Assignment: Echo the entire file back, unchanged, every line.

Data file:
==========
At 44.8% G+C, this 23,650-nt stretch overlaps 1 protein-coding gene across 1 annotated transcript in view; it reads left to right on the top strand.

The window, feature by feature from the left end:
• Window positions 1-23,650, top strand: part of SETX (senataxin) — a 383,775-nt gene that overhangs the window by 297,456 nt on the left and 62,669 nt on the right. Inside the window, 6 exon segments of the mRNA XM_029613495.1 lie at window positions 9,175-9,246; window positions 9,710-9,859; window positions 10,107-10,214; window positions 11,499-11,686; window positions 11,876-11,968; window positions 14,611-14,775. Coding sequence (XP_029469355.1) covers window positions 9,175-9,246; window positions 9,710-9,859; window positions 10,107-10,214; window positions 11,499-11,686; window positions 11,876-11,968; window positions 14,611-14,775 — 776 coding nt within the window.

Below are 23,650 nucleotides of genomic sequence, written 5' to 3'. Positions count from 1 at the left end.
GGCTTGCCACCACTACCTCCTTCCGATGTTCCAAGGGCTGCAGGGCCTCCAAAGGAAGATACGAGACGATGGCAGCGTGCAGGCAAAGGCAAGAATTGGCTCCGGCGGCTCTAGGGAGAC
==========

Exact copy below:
At 44.8% G+C, this 23,650-nt stretch overlaps 1 protein-coding gene across 1 annotated transcript in view; it reads left to right on the top strand.

The window, feature by feature from the left end:
• Window positions 1-23,650, top strand: part of SETX (senataxin) — a 383,775-nt gene that overhangs the window by 297,456 nt on the left and 62,669 nt on the right. Inside the window, 6 exon segments of the mRNA XM_029613495.1 lie at window positions 9,175-9,246; window positions 9,710-9,859; window positions 10,107-10,214; window positions 11,499-11,686; window positions 11,876-11,968; window positions 14,611-14,775. Coding sequence (XP_029469355.1) covers window positions 9,175-9,246; window positions 9,710-9,859; window positions 10,107-10,214; window positions 11,499-11,686; window positions 11,876-11,968; window positions 14,611-14,775 — 776 coding nt within the window.

Below are 23,650 nucleotides of genomic sequence, written 5' to 3'. Positions count from 1 at the left end.
GGCTTGCCACCACTACCTCCTTCCGATGTTCCAAGGGCTGCAGGGCCTCCAAAGGAAGATACGAGACGATGGCAGCGTGCAGGCAAAGGCAAGAATTGGCTCCGGCGGCTCTAGGGAGAC